Civic Centre  Lleialtat Santsenca 1214

Architecture - 12.09.2019

Civic Centre Lleialtat Santsenca 1214 H Arquitectes

Ganador del Premio AADIPA en la categoría de Intervención en el Patrimonio Construido, el Centro Cívico Lleialtat Santsenca en Barcelona fue rehabilitado por el estudio catalán H Arquitectes. The project has four objectives: to take advantage of everything in the original building that can still be of use, and discard everything not reusable; to formulate a strategy of intervention identifying those indispensable actions – of a more conservationist or more additive nature – that would make it possible to recover and enhance the usability of all the spaces; to establish a dialogue with the context; and to draw up a sustainable proposal that involves preexisting elements and new installations at once.The program is organized in three volumes connected by an atrium: a main one harboring the auditorium and the old store, which are the two principal spaces; a central volume; and the only one with no direct access from the street, forming an L with the other two. The atrium presents a successions of voids in which one can discern physical traces of the building’s life. This succession of voids is something like an interior street connecting the three volumes and all the halls, in

Slate Cabin

Architecture - 06.08.2019

Slate Cabin

TRIAS

The inspiration for this small cottage in a valley surrounded by green hils and pastures came from the bedrock of Wales, a country built with and built on slate. Thus, the project’s name. Slate Cabin is a refuge built for a writer, located on the edge of Snowdonia National Park in Mid Wales. The landscape is exceptional, strewn with rocky mountains, abandoned quarries, and old slate homes. It was clear to the architects what material to use and how to name the project. Obtained from nearby farms and recycled, slate dominates the building’s exterior.The exterior is dark and cold-looking, but the inside is a bright and cozy small space. As a refuge, it has everything essential for short getaways, and has more storage capacity than it may seem to, the architects having exerted much effort in making the most of every square millimeter. The result is a continuous balance between efficiency and comfort. The windows are carefully considered, either framing small sceneries or forming a horizontal line below the roof to bring in all the daylight possible.The architects’ intention was to explore “the tension between permanence and impermanence, the efficient act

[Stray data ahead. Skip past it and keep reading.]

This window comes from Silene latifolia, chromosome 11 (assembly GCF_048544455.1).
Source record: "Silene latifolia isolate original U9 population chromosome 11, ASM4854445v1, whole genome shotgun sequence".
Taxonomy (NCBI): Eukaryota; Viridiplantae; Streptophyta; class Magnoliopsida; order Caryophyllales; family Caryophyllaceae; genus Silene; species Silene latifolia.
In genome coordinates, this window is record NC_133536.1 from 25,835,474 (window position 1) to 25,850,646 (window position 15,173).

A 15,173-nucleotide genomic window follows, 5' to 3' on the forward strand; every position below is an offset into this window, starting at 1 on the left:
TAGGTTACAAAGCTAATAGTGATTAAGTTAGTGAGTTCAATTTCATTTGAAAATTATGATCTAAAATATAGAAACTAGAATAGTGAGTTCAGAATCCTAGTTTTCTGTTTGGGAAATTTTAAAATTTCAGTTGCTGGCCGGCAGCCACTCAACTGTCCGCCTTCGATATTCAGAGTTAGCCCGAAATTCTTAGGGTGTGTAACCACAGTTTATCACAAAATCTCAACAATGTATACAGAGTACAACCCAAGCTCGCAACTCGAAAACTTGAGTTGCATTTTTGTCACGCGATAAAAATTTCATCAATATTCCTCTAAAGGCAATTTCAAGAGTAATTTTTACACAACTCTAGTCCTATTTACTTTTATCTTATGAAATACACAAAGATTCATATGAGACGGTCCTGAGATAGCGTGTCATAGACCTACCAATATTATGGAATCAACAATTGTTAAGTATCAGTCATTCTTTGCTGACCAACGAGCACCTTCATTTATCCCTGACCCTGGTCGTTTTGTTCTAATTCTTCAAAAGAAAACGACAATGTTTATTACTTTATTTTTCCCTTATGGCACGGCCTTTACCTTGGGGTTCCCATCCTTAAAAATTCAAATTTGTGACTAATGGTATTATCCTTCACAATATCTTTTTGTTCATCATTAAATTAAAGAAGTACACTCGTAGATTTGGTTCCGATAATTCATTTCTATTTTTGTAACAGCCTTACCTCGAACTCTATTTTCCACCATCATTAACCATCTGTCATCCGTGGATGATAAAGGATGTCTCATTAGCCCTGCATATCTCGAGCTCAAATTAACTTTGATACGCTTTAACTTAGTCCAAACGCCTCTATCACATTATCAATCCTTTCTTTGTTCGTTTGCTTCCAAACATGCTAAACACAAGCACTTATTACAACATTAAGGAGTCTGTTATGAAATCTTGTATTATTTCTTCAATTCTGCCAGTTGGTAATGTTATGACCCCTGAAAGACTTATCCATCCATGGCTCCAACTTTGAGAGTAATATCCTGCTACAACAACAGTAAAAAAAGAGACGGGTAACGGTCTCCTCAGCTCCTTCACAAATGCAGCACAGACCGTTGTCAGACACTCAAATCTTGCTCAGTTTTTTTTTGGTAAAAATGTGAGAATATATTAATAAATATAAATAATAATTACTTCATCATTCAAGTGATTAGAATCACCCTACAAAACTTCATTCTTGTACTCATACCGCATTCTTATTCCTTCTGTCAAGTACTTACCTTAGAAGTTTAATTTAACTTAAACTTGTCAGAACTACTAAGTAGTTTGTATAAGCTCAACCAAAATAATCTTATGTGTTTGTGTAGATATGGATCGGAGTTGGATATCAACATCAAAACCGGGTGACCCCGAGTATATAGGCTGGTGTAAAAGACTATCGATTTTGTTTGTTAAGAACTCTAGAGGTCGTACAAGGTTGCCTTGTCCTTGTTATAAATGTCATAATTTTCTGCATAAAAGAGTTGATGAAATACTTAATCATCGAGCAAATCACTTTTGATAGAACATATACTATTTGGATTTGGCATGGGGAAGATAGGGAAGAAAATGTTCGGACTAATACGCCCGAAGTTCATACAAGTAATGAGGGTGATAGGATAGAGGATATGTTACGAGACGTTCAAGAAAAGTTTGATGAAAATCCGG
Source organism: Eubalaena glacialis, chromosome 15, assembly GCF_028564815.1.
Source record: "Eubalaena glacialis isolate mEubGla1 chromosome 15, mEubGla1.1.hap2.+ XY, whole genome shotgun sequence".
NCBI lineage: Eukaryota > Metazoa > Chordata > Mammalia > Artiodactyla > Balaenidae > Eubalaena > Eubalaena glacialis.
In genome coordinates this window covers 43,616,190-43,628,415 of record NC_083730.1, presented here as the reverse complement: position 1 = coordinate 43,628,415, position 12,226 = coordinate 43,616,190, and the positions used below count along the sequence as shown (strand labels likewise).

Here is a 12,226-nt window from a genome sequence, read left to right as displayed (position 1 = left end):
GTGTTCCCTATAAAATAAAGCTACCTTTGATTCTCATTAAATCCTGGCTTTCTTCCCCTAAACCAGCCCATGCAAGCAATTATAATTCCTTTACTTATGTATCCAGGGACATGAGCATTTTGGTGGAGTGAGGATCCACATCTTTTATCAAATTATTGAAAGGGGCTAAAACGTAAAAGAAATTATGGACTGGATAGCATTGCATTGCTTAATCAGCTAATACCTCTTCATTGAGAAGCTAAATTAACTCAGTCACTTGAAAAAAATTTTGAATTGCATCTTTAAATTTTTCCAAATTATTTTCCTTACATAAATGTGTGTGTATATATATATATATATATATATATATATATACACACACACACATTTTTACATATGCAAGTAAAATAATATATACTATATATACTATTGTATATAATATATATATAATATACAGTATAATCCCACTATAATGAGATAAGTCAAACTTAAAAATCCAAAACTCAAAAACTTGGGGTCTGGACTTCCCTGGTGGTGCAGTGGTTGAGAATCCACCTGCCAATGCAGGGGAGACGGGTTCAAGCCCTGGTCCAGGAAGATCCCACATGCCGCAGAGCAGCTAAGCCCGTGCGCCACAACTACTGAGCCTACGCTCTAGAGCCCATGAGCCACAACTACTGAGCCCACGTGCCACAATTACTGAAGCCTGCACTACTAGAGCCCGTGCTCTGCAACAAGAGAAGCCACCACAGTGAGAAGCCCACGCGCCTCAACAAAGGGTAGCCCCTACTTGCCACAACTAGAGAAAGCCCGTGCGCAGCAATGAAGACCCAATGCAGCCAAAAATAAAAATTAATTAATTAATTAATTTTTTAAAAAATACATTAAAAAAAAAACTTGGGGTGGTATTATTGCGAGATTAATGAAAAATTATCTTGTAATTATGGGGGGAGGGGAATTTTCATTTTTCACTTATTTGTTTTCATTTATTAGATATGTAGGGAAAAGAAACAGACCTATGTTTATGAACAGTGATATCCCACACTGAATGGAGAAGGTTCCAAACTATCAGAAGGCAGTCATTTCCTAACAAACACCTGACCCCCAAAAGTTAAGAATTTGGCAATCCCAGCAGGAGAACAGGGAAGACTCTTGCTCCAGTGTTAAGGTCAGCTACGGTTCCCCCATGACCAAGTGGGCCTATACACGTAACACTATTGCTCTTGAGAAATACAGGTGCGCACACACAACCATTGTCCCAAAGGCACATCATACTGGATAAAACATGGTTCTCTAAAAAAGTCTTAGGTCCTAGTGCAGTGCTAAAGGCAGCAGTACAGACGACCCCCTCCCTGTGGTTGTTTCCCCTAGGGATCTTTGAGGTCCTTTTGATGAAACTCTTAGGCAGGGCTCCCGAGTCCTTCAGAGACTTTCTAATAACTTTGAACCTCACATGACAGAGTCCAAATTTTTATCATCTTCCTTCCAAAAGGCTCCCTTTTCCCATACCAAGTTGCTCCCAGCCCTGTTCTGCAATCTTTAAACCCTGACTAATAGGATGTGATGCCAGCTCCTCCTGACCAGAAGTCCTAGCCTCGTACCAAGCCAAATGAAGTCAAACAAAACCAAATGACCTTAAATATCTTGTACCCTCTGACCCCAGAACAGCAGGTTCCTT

Luum Temple

Architecture - 29.07.2019

Luum Temple

CO-LAB Design Office

Located in Tulum (Mexico), in a quiet natural setting surrounded by jungle and reachable only by walking, Luum Temple is an ideal place for reflection and introspection. In recent years Tulum has become a popular destination for people looking for nature and relaxation, and plans for a private development called Luum Zam have come into being not only to accommodate  this kind of tourism, but also to ensure that 50% of the area’s native vegetation is preserved, and that part of the region is reforested. Luum Temple thus rises as a space intended for meditation or yoga.With parametric softwar, the architects designed a roof formed by 5 hyperbolas in a radial arrangement. The main material is bamboo, a leading resource in sustainable building because of the plant’s fast growth and harvest cycle. For the project, it was farmed in the nearby Chiapas region. The main arches are covered with a triangular pattern followed by two layers of structural fabric. The arches and the structural fabric were executed with bamboo.All in all, the project seeks to “raise awareness for more sustainable ways of developing in the delicate ecology of Tul

House in Hokusetsu

Architecture - 04.07.2019

House in Hokusetsu Tato Architects

The Japanese firm Tato Architects, headed by YoShimada in Kobe, Japan, built this labyrinthine residence in the city of Osaka, aiming for a versatile but seemingly complex space. La floor plan came from a geometric pattern that the architect had been studying for some time, and which took on limits adapted to the site. The pattern is formed by squares and rhombuses. The squares contains the main domestic spaces, while the rhombuses are connectors and communal areas. Because the location is a rather dense residential neighborhood, the house has a rather closed exterior, but this does not result in poor natural lighting, as there are two inner courtyards and three garden spaces along the perimeter. The timber frame consists mainly of pillars are the corners of the squares. This makes the interior look calm, despite the unsual layout. The complex connections between spaces create different circulation routes for the client to explore over time. The many autonomous spaces admit multiple lifestyle changes.